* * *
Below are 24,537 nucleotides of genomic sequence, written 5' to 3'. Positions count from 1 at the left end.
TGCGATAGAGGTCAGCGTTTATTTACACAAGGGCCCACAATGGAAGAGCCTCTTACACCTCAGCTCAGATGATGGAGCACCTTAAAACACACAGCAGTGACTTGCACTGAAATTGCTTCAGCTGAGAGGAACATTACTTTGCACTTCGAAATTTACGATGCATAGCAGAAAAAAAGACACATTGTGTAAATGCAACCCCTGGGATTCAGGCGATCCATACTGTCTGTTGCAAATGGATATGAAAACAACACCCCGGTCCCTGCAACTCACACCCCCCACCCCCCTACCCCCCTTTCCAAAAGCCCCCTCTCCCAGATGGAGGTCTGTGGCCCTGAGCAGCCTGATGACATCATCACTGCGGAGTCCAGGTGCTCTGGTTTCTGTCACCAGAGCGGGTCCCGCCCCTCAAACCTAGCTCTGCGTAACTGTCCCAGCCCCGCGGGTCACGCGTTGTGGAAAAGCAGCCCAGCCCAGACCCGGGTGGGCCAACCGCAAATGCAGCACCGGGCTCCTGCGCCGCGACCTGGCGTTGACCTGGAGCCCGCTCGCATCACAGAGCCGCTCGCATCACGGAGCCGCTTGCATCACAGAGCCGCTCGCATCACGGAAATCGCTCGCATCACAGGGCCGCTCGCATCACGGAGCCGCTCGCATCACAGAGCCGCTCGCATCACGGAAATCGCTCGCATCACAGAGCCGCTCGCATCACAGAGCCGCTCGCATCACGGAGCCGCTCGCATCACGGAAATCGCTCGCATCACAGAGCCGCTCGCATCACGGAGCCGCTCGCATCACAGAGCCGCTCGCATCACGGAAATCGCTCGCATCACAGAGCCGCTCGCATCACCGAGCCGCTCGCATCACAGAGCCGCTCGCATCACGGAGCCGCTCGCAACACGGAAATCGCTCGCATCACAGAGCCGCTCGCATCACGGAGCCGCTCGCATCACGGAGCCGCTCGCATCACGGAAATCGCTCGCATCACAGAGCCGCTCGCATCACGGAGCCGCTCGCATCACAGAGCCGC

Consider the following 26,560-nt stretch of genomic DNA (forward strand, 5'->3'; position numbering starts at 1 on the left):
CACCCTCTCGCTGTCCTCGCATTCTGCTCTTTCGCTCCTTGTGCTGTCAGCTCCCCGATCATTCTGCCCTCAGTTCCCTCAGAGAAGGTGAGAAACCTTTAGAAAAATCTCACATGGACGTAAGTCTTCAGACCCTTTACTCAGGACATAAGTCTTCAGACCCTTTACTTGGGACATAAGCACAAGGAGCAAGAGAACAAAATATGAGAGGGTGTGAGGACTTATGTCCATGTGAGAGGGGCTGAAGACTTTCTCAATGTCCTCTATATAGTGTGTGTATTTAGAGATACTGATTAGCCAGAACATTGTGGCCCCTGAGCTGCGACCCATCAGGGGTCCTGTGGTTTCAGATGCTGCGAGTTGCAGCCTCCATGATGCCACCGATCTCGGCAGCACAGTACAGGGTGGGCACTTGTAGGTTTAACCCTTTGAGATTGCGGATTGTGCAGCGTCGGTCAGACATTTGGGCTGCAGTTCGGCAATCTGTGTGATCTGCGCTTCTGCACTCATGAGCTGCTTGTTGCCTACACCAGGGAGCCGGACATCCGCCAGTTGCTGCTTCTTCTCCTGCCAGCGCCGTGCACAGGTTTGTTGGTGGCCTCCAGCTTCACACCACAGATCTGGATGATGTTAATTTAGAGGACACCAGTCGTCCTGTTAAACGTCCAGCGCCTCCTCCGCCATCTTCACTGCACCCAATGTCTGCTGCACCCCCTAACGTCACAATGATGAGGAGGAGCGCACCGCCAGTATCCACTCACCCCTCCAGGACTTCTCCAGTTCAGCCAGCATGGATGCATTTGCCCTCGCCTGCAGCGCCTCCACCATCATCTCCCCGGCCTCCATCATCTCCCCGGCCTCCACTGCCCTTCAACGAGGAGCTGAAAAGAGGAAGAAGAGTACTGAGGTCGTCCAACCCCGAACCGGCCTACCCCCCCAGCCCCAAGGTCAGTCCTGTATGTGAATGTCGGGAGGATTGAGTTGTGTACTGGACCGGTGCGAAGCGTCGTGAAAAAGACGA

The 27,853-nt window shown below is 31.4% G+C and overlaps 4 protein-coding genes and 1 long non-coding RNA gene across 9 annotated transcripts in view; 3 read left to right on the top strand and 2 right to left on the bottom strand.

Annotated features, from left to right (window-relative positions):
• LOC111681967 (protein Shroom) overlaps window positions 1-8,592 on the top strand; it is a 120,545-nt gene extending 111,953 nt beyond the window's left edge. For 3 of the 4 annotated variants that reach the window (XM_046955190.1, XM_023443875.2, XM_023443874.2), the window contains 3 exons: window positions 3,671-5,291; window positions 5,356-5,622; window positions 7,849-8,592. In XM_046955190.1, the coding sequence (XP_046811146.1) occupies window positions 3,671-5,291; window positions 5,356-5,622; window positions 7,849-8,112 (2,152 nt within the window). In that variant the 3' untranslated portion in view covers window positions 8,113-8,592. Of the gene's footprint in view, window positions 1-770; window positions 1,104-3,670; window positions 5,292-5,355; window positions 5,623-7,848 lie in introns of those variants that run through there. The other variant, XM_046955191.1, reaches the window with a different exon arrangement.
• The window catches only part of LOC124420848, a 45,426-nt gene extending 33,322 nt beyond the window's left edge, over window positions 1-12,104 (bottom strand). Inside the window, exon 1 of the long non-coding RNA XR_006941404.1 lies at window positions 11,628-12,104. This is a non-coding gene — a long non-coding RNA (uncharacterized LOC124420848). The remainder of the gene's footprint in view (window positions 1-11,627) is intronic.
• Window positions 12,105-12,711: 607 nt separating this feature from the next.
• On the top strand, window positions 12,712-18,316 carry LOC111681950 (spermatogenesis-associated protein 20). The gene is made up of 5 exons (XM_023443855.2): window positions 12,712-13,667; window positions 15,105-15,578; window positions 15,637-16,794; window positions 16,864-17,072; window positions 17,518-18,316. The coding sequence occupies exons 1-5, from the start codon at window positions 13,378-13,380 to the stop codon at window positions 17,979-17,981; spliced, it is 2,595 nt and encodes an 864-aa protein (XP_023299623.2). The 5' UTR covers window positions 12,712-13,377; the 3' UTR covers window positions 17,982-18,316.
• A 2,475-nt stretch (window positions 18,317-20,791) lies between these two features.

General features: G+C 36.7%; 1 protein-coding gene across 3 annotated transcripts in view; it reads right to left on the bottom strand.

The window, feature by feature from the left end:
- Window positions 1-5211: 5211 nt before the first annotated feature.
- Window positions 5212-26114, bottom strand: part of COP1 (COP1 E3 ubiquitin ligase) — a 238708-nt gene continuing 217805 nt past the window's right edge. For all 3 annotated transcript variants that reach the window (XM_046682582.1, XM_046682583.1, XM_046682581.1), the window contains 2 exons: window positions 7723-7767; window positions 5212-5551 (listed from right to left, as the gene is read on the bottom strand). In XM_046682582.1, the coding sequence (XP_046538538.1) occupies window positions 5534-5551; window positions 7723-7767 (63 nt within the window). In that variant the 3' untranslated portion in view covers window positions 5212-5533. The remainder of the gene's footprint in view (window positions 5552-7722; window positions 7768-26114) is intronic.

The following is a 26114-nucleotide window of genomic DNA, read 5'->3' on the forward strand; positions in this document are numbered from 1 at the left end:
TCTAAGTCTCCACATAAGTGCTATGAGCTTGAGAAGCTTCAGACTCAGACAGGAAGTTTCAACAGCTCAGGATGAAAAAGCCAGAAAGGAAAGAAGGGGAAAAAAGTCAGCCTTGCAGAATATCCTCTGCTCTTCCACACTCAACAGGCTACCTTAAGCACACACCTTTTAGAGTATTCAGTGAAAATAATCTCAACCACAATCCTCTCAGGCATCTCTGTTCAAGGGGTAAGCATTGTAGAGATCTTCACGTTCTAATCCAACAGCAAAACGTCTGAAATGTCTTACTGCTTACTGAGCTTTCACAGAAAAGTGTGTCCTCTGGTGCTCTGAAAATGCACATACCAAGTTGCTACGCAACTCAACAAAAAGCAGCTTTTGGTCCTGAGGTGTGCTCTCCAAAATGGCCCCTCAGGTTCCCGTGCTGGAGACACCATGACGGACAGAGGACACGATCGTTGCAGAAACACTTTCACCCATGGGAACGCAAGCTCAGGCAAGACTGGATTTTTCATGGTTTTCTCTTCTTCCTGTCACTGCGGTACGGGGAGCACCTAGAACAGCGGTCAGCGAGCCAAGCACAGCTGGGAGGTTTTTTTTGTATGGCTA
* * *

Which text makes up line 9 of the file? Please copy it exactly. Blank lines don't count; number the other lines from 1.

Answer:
• Window positions 12,105-12,711: 607 nt separating this feature from the next.